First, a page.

Triathlon, the Three-Headed Beast

Jenn Turner, BPHE (Hons), DC, CCSS(C) resident
January 07, 2008
Written by Jenn Turner, BPHE (Hons), DC, CCSS(C) resident
Athletic excellence is demanded by triathlon in a punishing combination of three sports.
“Triathlons are so physically demanding that it comes down to who is the smartest.”
—Peter Reid (three-time Ironman world champion, two-time Ironman Canada champion)

Since Simon Whitfield represented Canadian triathlon talent in 2000 by winning a gold medal at the Sydney Olympics, the sport of triathlon has grown exponentially.  There are now opportunities to compete in varied distances of triathlon all year round.

Distance requirements in this swim-bike-run sequence sport starts with a “try-a-tri,” or beginner triathlon, which consists of a 300-metre swim, a 10-kilometre bike race and a 2-kilometre run. A 3.86-kilometre swim, 180.2-kilometre bike ride and 42.2-kilometre run is the ultimate requirement for the legendary Ironman (distance) Triathlon. Due to the relentless endurance demands of this level of competition, most triathletes incur repetitive overuse injuries.  The greater the distance of the challenge, the stronger the risk of overuse.

As a member of the Canadian Age Group National Long Distance Team for the past three years, I have witnessed a number of athletes with a range of overuse injuries.  The demands of triathlon require athletes to train for and be good at three different sports.  The stresses of training are advantageously spread out among muscle groups rather than concentrated on one specific group of tissues.  Though this permits the recovery of one muscle group while the athlete trains for another aspect of the sport, such volume of training can be too much for the body to handle physiologically.  My experience as both an athlete and a practitioner who treats athletes reveals that recovery is the most important factor in preventing breakdown.

It encompasses adequate nutrition and sleep, and periodization of training. Some triathletes don’t recover properly and wonder why they are frequently injured or why their speed is just not there in key races.  They must come to realize that it is just as important to rest and recover as it is to train.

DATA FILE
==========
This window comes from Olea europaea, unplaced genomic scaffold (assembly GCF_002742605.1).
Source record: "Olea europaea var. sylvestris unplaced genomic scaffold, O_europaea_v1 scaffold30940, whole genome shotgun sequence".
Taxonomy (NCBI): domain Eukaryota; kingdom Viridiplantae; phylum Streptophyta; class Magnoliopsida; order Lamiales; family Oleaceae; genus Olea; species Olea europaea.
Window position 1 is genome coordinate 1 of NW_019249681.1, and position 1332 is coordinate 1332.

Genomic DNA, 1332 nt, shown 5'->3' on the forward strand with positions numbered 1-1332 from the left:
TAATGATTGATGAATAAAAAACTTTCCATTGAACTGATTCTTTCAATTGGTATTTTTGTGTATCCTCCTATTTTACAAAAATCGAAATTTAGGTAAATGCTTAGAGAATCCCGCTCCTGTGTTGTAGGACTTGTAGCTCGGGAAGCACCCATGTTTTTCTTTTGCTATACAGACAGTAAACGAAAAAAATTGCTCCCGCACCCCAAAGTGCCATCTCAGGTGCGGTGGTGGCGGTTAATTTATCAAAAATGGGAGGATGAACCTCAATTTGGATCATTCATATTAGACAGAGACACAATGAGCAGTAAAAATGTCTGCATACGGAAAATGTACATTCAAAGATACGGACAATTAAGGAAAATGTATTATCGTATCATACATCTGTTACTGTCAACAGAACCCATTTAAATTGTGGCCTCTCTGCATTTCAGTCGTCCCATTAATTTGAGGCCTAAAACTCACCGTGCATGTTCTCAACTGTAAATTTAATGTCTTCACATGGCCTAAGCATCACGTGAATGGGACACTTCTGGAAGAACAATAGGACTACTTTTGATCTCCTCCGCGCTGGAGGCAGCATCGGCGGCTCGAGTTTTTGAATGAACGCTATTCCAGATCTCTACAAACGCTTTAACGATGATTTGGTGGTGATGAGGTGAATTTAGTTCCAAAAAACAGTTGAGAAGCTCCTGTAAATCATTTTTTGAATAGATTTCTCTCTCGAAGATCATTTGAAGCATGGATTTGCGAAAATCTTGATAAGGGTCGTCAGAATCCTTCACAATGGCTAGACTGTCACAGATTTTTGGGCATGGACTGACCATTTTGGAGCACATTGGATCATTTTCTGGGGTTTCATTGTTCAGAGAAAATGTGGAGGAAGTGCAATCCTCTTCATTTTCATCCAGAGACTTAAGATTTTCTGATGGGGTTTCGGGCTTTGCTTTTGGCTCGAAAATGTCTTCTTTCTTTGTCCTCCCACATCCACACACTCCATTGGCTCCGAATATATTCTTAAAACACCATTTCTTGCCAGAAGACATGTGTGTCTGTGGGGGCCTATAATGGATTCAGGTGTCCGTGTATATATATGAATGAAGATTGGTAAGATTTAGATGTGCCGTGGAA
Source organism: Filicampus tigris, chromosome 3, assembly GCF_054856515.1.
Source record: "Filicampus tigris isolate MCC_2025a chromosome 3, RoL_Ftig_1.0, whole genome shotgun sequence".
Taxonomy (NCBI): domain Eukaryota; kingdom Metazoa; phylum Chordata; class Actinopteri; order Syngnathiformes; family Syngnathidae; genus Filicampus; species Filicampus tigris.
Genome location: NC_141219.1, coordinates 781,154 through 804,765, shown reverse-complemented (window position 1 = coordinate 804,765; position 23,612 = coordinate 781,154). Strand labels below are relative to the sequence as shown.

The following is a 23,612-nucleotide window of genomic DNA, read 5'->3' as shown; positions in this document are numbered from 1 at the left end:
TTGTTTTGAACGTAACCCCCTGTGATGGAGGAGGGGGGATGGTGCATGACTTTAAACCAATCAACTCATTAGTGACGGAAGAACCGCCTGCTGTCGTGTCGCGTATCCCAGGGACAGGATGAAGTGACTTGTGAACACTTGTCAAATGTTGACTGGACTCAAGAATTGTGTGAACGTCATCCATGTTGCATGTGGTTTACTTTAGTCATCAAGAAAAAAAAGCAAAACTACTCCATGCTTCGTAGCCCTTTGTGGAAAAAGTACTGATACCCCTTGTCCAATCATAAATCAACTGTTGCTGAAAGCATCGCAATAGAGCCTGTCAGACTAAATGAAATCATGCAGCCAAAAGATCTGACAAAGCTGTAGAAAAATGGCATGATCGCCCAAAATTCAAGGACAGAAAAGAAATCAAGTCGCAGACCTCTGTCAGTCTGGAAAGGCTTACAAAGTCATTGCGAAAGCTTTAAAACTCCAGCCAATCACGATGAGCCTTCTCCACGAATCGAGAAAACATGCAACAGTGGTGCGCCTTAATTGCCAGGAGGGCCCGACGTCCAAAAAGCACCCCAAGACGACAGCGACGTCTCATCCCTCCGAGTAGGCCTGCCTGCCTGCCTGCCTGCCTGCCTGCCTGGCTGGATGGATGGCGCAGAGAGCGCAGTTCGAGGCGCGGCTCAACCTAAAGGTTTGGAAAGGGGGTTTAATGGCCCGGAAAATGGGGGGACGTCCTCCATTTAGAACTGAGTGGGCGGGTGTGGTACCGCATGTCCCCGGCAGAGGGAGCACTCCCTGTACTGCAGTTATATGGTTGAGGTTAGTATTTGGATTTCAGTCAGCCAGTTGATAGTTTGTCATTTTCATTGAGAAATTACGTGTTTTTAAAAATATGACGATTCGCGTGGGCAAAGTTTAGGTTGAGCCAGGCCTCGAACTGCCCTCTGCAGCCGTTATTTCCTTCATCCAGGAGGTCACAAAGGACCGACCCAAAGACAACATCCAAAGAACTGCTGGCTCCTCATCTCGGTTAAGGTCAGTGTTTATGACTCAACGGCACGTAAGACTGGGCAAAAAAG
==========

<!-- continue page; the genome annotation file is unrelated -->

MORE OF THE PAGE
There is relatively little research that analyzes long-distance triathlete injuries.  However, it is known that: nearly 75 per cent of all competitors have sustained at least one overuse injury during their training (1,3); most such injuries occur during training for the running component of triathlon (1,2,3); and the risk of injury is heightened with higher training mileage.(3)  Running generates the greatest impact and stress to the muscles, tendons, bones and ligaments of the triathlete’s lower limbs.(1,3,4).

Reinjury, or the chronic nagging injury that just doesn’t go away, can be largely attributed to improper treatment and rehabilitation, or lack of treatment altogether.  Individuals seeking to have damaged tissues returned to preinjury status, or better, must undergo passive and active treatment.  It is also critical to rest the injured structures, which, typically, triathletes don’t like to do.  Triathletes would also well be advised to evaluate the initial cause of their injury.  Are they simply training too much?  Are they performing a dynamic warm-up and cool-down?  Are they using properly fitting equipment and proper technique?  How about their approach to nutrition?  These are all significant factors in the complete assessment of an athlete’s injury.

I have been fortunate to race at some international events, including the International Long Course World Championships in 2005 in Denmark, and in Sweden the year previous to that.  There, the race distances were 4 kilometres for the swim, 120 kilometres of cycling, followed by a 30-kilometre run.  It is thrilling to wear a Team Canada uniform alongside uniforms from many other countries.  In my case, a fantastically skilled coach overseeing a high-volume and intense training program has helped me to remain injury-free.

In my experience, triathletes prefer the chiropractic adjustment, and its accompanying modalities and rehabilitation exercises, as a method of treatment. They also find soft tissue therapy, such as Active Release Techniques, to be effective for cumulative trauma injuries.

As triathlon’s popularity continues to rise, its relationship with chiropractic should continue to stay strong.•

References:
1. Egermann M, Brocai D, Lill CA, and Schmitt H. Analysis of injuries in long-distance triathletes. International Journal of Sports Medicine 2003; 24(4):271-6.
2. Shaw T, Howat P, Trainor M, Maycock B. Training patterns and sports injuries in triathletes. Journal of Science Medicine and Sport 2004; 7(4):446-50.
3. Burns J, Keenan AM, Redmond AC. Factors associated with triathlon-related overuse injuries. Journal of Orthopaedic & Sports Physical Therapy 2003; 33(4):177-184.
4. Cipriani DJ, Swartz JD, and Hodgson CM. Triathlon and the multisport athlete. Journal of Orthopaedic & Sports Physical Therapy 1998; 27(1):42-50.

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